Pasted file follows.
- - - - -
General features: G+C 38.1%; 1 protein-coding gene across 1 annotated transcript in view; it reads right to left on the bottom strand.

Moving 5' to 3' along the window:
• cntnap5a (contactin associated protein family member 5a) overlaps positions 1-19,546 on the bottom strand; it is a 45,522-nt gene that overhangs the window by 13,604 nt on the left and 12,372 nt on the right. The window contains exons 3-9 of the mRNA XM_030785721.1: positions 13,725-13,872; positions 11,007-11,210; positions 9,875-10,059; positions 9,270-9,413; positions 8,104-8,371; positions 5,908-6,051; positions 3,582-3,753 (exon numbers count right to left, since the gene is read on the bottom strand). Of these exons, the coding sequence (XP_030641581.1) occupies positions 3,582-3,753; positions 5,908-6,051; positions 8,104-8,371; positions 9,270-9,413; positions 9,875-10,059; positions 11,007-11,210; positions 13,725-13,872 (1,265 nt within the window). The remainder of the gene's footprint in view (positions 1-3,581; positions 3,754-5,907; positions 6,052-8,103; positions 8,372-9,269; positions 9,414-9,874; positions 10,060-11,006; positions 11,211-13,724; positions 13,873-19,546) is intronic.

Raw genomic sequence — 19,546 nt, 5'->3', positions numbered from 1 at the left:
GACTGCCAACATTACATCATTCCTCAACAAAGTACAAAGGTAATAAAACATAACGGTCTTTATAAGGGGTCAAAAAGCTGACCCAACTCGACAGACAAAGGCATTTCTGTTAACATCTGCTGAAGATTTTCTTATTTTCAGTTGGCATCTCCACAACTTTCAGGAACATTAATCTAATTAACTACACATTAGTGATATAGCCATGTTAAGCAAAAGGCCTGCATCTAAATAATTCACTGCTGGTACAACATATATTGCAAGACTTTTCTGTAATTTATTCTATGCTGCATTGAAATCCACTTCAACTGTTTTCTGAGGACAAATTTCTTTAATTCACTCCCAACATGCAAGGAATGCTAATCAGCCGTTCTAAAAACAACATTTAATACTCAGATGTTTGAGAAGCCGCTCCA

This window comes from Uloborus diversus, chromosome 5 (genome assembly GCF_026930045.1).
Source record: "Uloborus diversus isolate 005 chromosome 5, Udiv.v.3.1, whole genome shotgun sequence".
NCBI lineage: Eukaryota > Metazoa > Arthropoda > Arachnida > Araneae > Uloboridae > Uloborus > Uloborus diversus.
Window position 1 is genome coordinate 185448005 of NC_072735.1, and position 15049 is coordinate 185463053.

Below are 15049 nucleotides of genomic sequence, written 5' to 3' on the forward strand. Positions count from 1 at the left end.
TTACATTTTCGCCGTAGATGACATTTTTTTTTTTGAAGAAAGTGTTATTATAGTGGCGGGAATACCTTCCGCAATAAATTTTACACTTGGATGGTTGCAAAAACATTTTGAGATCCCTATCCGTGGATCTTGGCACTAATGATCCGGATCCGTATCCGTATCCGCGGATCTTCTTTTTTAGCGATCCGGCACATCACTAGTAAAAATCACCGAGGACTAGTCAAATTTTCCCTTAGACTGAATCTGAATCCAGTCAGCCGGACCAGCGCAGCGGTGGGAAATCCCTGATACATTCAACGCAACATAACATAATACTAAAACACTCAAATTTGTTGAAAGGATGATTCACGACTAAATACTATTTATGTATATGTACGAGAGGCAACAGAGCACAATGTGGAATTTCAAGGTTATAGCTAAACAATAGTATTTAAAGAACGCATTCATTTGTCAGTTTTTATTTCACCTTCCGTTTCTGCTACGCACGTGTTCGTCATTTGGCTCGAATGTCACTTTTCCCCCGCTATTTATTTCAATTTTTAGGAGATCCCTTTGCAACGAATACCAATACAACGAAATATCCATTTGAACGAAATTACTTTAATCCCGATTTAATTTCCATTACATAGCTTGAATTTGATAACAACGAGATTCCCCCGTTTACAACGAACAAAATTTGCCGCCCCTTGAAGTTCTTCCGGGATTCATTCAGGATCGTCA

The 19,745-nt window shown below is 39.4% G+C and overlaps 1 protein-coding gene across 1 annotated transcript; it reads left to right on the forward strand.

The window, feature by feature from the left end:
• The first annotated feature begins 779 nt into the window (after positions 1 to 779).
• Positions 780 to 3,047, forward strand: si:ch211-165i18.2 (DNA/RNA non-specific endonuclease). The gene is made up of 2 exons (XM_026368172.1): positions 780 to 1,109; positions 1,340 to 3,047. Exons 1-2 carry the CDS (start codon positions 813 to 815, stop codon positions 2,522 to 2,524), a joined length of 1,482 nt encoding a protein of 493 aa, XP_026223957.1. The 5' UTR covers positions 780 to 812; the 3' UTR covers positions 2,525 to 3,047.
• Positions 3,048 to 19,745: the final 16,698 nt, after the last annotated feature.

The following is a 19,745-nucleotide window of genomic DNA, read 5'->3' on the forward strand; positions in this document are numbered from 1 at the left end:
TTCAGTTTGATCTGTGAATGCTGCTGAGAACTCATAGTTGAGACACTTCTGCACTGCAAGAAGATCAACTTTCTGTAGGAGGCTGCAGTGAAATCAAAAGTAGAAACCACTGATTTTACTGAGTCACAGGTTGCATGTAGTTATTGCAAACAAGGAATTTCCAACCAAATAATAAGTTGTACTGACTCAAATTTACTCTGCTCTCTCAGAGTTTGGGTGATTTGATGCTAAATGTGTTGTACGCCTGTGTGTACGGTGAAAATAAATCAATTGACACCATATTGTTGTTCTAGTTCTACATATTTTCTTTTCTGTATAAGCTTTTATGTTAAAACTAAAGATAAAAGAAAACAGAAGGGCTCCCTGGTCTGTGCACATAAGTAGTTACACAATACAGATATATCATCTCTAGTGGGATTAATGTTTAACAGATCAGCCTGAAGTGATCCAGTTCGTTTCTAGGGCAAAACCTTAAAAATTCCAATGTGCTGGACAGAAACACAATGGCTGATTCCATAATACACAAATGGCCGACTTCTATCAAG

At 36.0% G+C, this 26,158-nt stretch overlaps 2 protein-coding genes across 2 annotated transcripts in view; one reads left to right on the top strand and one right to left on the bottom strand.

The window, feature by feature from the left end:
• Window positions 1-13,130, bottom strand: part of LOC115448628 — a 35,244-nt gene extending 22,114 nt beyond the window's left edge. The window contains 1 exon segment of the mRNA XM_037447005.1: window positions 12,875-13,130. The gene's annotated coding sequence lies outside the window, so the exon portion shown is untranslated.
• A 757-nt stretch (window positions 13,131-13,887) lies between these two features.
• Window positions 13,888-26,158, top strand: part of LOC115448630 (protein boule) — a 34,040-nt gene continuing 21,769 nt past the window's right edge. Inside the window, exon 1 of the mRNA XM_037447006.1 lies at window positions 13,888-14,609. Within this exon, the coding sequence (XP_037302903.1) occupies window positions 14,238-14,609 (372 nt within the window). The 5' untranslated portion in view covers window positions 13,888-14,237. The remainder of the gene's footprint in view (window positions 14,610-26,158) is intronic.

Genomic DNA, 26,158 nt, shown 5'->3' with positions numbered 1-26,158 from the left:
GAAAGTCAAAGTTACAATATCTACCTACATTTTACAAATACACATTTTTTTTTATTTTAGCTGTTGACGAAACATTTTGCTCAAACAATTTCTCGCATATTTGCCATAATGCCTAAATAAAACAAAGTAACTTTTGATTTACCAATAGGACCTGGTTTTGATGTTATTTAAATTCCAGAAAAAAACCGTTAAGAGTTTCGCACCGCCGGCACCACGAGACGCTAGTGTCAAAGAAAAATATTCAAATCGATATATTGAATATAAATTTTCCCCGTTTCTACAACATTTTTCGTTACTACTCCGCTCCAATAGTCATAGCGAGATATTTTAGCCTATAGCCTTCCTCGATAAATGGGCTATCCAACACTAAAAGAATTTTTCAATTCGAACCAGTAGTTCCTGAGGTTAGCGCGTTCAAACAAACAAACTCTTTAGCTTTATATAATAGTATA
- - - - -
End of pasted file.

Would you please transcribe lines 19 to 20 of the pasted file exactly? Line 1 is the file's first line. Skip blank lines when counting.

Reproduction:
At 36.0% G+C, this 26,158-nt stretch overlaps 2 protein-coding genes across 2 annotated transcripts in view; one reads left to right on the top strand and one right to left on the bottom strand.

The window, feature by feature from the left end: